Energy, Aesthetics and Knowledge in Complex Economic Systems
It is argued that the fact that economic systems are dissipative structures must be taken fully into account in economics if we are to understand the nature of the economic-ecological interface and how to deal with emergent environmental problems, such as global warming. Such problems are a product of economic growth, which is widely accepted to be the outcome of the acquisition and application of knowledge. Drawing upon disparate literatures within and outside economics, it is argued that economic growth should be more properly viewed as the outcome of a co-evolutionary process that involves the autocatalytic interaction of new knowledge and access of increasing amounts of free energy to do increasingly specialized forms of work. The conventional view is that energy is just a factor of production used increasingly as new knowledge is employed. The possibility of reverse causation is considered here. Specifically, the relevance of the ï¿½energy hypothesis,ï¿½ associated with Eric Schneider and his collaborators, is assessed. This hypothesis states that all dissipative structures have, as their primary objective, the reduction of accessible free energy gradients. It is concluded that such a hypothesis cannot be rejected in the context of economic behaviour and that this opens up an important research agenda for economists. It is argued that such research has to be interdisciplinary because our economic behaviour is driven by aspirational goals which are aesthetic constructions in the mind and strongly connected to our emotions. In this regard, recent neuropsychological literature, arguing that certain emotional dispositions are necessary before we can employ our cognitive capabilities effectively, is important to digest. Thus, the possibility exists that it is in the emotional domain of the mind that the energy hypothesis is operative. Aesthetic constructions are, thus, connecting agents in the knowledge-energy co-evolutionary process. Some of the macroeconomic evidence concerning the relationship between free energy use and economic growth is considered and it is found that the energy hypothesis cannot be rejected in the economic domain. However, considerably more research needs to be undertaken before any firm conclusions can be drawn.
To our knowledge, this item is not available for
download. To find whether it is available, there are three
1. Check below under "Related research" whether another version of this item is available online.
2. Check on the provider's web page whether it is in fact available.
3. Perform a search for a similarly titled item that would be available.
|Date of creation:||2010|
|Date of revision:|
|Contact details of provider:|| Postal: |
Phone: +61 7 3365 6570
Fax: +61 7 3365 7299
Web page: http://www.uq.edu.au/economics/
More information through EDIRC
Please report citation or reference errors to , or , if you are the registered author of the cited work, log in to your RePEc Author Service profile, click on "citations" and make appropriate adjustments.:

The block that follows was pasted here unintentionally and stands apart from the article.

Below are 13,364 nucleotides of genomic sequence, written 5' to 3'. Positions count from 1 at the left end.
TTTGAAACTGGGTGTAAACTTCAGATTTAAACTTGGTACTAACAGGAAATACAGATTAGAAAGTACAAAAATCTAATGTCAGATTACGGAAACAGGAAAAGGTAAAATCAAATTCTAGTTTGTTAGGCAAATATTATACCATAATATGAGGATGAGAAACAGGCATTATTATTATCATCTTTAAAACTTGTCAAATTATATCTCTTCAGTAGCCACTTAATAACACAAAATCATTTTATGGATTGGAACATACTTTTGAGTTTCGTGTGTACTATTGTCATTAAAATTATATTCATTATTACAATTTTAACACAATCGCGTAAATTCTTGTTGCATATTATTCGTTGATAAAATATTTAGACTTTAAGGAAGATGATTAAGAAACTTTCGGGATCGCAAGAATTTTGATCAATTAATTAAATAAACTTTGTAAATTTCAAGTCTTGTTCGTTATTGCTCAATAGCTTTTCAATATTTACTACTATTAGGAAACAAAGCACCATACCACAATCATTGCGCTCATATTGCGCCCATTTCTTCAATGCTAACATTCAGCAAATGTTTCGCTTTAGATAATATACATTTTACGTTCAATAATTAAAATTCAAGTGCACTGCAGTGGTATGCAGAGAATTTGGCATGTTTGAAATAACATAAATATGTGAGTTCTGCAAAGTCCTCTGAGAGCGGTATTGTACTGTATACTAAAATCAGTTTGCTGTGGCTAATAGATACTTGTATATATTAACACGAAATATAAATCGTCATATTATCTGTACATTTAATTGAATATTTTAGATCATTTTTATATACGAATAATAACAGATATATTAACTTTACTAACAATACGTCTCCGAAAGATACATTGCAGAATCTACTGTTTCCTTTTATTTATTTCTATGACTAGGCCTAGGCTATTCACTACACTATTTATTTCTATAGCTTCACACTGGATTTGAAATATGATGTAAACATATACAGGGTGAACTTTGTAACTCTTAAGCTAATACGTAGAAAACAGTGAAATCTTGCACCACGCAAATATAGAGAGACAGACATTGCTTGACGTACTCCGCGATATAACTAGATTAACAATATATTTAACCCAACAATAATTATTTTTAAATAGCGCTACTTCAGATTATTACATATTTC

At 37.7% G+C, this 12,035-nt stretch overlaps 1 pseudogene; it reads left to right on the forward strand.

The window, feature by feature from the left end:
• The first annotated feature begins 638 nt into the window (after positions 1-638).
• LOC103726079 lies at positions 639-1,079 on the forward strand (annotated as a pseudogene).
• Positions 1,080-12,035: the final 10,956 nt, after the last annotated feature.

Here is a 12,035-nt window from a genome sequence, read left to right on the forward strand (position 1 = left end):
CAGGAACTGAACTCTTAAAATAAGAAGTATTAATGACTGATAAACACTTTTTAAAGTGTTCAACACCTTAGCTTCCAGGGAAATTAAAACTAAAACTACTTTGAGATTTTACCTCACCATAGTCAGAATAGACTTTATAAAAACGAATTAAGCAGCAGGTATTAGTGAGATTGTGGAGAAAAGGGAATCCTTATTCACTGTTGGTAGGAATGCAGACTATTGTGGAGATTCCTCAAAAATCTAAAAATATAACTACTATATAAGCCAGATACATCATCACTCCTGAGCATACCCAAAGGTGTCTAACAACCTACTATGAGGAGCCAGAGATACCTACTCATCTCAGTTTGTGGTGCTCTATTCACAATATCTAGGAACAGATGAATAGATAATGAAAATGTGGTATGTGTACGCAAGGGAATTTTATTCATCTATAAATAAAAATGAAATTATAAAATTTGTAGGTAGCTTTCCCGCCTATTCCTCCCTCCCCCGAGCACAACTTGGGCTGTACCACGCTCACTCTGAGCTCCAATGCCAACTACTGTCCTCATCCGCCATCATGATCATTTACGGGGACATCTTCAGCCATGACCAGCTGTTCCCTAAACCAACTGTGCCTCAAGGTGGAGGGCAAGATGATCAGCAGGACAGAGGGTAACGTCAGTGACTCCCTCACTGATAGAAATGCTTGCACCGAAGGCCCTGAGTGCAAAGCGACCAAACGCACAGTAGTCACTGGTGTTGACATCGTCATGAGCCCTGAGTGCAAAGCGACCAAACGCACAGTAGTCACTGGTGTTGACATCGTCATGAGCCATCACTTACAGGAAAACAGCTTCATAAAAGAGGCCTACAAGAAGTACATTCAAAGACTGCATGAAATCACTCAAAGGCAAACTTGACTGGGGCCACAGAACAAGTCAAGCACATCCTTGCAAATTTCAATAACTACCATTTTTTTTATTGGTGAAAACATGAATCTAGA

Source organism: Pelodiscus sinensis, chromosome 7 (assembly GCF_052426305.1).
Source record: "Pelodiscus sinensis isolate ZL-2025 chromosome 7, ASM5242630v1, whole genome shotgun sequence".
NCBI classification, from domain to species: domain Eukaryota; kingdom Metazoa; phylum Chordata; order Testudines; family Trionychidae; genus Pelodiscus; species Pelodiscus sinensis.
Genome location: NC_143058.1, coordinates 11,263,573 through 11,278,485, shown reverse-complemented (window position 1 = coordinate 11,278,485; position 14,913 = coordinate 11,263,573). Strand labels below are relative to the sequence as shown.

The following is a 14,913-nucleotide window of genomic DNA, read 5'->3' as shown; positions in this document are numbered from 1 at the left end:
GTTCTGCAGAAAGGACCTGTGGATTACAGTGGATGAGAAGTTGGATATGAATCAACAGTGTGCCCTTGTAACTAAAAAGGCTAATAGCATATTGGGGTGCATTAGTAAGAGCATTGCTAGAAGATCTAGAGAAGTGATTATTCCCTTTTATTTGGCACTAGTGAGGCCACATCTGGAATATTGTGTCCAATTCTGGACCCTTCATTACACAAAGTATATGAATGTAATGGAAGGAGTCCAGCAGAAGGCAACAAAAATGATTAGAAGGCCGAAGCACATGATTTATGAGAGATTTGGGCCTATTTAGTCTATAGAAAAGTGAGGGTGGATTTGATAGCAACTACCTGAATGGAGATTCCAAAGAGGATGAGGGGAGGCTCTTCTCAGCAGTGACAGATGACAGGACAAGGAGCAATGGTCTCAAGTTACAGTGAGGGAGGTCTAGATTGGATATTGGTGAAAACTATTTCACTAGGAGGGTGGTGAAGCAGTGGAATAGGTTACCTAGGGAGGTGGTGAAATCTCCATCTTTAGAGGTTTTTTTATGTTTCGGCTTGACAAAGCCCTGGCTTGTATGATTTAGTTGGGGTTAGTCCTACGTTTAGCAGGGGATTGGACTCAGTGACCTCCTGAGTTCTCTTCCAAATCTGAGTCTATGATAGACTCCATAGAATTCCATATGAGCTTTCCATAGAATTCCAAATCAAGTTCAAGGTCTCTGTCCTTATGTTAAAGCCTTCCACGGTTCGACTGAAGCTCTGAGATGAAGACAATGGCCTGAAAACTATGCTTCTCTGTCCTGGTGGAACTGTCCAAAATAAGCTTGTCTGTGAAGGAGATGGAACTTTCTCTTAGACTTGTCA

- Ulrich Witt, 2007.
"Novelty and the Bounds of Unknowledge in Economics,"
Papers on Economics and Evolution
2007-07, Philipps University Marburg, Department of Geography.
- Ulrich Witt, 2009. "Novelty and the bounds of unknowledge in economics," Journal of Economic Methodology, Taylor & Francis Journals, vol. 16(4), pages 361-375.
- Rosser, J. Jr., 1992. "The dialogue between the economic and the ecologic theories of evolution," Journal of Economic Behavior & Organization, Elsevier, vol. 17(2), pages 195-215, March.
- Lipsey, Richard G., 2009.
"Economic growth related to mutually interdependent institutions and technology,"
Journal of Institutional Economics,
Cambridge University Press, vol. 5(03), pages 259-288, December.
- Richard Lipsey, 2008. "Economic Growth Related to Mutually Interdependent Institutions and Technology," Discussion Papers dp08-03, Department of Economics, Simon Fraser University.
- Jeroen C.J.M. van den Bergh & John M. Gowdy, 1998.
"Evolutionary Theories in Environmental and Resource Economics: Approaches and Applications,"
Tinbergen Institute Discussion Papers
98-122/3, Tinbergen Institute.
- Jeroen van den Bergh & John Gowdy, 2000. "Evolutionary Theories in Environmental and Resource Economics: Approaches and Applications," Environmental & Resource Economics, European Association of Environmental and Resource Economists, vol. 17(1), pages 37-57, September.
- Kaberger, Tomas & Mansson, Bengt, 2001. "Entropy and economic processes -- physics perspectives," Ecological Economics, Elsevier, vol. 36(1), pages 165-179, January.
- Potts, Jason & Foster, John & Straton, Anna, 2010.
"An entrepreneurial model of economic and environmental co-evolution,"
Elsevier, vol. 70(2), pages 375-383, December.
- Jason Potts & John Foster & Anna Straton, 2010. "An entrepreneurial model of economic and environmental co-evolution," Discussion Papers Series 409, School of Economics, University of Queensland, Australia.
- Jacob L. Weisdorf, 2003.
"From Foraging to Farming: Explaining the Neolithic Revolution,"
03-41, University of Copenhagen. Department of Economics.
- Jacob L. Weisdorf, 2005. "From Foraging To Farming: Explaining The Neolithic Revolution," Journal of Economic Surveys, Wiley Blackwell, vol. 19(4), pages 561-586, 09.
- Prof John Foster, 2004.
"From Simplistic to Complex Systems in Economics,"
Discussion Papers Series